The cover of the August issue of Rolling Stone magazine won’t feature a rock star or actor. Instead, on August 3, fans will find a full cover photo of Boston marathon bombing suspect Dzhokhar Tsarnaev.
The full cover image is the well-known self-taken portrait of the bombing suspect that shows the youth with a mane of tousled black hair surrounding a face studded with sparse fuzz and featuring a sly, partial grin floating above a headline that simply says “The Bomber.”
A subhead reads, “How a popular, promising student was failed by his family, fell into radical Islam and became a monster.”
The cover story is written by Rolling Stone contributing editor Janet Reitman. In the story she reveals that “Jahar,” as his friends called him, once said that the attacks on America by Islamist terrorists on 9/11/2001 were justified.
But Dzhokhar has his fans, to be sure. A flock of smitten young women, for instance, have frequently gathered outside a U.S. District Court in Boston when the suspected bomber is there for appearances before magistrates. They’ve carried signs and worn t-shirt festooned with the suspect’s image.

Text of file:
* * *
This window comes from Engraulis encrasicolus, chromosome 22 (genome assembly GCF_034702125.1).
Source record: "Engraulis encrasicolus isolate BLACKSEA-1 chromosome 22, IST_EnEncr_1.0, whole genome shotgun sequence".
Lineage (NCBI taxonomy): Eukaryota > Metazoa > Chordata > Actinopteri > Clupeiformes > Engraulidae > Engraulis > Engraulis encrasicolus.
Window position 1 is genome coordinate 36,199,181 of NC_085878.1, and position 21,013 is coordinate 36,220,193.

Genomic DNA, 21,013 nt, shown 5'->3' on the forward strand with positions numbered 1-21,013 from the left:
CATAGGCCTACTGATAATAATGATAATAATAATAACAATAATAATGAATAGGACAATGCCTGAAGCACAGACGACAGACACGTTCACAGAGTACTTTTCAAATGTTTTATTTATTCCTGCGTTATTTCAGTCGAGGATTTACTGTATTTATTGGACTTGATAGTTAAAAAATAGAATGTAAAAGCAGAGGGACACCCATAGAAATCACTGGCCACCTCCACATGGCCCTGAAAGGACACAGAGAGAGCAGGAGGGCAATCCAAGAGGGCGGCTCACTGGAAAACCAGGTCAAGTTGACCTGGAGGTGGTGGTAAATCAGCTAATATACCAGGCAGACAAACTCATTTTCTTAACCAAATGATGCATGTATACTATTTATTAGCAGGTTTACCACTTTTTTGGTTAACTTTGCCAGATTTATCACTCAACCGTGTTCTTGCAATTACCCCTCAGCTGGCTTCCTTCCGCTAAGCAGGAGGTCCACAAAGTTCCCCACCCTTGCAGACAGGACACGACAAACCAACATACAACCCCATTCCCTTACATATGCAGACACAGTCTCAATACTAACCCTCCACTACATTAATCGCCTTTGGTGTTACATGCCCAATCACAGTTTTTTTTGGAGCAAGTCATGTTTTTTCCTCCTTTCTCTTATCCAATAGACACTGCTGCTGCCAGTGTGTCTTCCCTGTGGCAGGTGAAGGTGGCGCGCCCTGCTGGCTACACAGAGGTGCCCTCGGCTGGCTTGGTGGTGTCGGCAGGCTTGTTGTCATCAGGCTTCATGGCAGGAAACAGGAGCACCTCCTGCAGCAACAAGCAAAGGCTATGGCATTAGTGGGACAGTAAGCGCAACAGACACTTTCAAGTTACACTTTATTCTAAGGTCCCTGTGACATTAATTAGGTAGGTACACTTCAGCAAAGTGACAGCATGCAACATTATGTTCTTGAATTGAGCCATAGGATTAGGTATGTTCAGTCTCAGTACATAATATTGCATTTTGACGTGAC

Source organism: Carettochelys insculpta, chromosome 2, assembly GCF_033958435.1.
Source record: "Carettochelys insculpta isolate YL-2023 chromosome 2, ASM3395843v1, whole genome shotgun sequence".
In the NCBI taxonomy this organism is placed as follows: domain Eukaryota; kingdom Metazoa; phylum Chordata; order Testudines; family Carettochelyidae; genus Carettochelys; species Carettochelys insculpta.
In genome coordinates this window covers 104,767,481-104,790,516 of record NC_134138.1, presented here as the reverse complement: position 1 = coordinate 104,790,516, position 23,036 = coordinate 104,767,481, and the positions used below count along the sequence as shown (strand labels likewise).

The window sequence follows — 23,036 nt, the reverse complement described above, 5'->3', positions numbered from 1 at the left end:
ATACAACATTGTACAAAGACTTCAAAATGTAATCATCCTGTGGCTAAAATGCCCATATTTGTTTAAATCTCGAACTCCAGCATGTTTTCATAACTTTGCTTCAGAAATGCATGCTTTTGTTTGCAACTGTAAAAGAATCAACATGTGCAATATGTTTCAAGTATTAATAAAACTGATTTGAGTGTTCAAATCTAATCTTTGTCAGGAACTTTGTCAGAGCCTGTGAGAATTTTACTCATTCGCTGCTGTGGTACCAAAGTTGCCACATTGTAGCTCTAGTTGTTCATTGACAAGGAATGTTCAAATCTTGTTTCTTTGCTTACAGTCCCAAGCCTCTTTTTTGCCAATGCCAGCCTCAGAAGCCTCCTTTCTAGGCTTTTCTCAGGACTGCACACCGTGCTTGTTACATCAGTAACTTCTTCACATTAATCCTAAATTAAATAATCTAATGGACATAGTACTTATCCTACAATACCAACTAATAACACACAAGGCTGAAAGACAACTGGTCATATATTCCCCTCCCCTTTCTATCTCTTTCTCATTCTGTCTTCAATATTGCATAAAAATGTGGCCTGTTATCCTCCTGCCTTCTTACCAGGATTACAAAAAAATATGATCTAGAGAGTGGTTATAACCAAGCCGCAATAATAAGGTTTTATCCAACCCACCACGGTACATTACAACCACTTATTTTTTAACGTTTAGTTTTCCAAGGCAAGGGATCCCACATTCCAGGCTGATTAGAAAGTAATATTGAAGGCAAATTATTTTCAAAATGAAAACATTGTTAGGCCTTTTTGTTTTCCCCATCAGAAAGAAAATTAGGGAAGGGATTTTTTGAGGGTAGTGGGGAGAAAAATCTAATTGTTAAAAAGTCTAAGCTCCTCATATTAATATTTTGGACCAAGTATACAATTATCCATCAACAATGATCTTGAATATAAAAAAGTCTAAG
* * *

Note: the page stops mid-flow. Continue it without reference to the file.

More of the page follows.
Fans have also been using the hashtag “freejahar” on Twitter to drum up support.
Peter Finocchiaro of Huffington Post noted that this isn’t the only time the music magazine featured a killer on its cover. In 1970 the magazine featured a full cover photo of the notorious Charles Manson.
Meanwhile, several store chains have decided they will not be selling this particular issue and won’t have it on their magazine shelves.
CVS drug stores announced it would not sell the controversial August issue, and so did by New England-based grocery store chain Tedeschi Foods, as did Walgreens, Rite-Aid, and Kmart.
The magazine’s managing editor, Will Dana, waved off any criticism of his decision to put the murderer on the cover of the magazine. In an interview with NPR’s Melissa Block, Dana said the story and cover is par for the course for his magazine.
“I am completely comfortable about the decision that we made,” he said.
The magazine also released a statement on the matter that said in part:
“The cover story we are publishing this week falls within the traditions of journalism and Rolling Stone’s long-standing commitment to serious and thoughtful coverage of the most important political and cultural issues of our day,” continued the statement. “The fact that Tsarnaev is young, and in the same age group as many of our readers, makes it all the more important for us to examine the complexities of this issue.”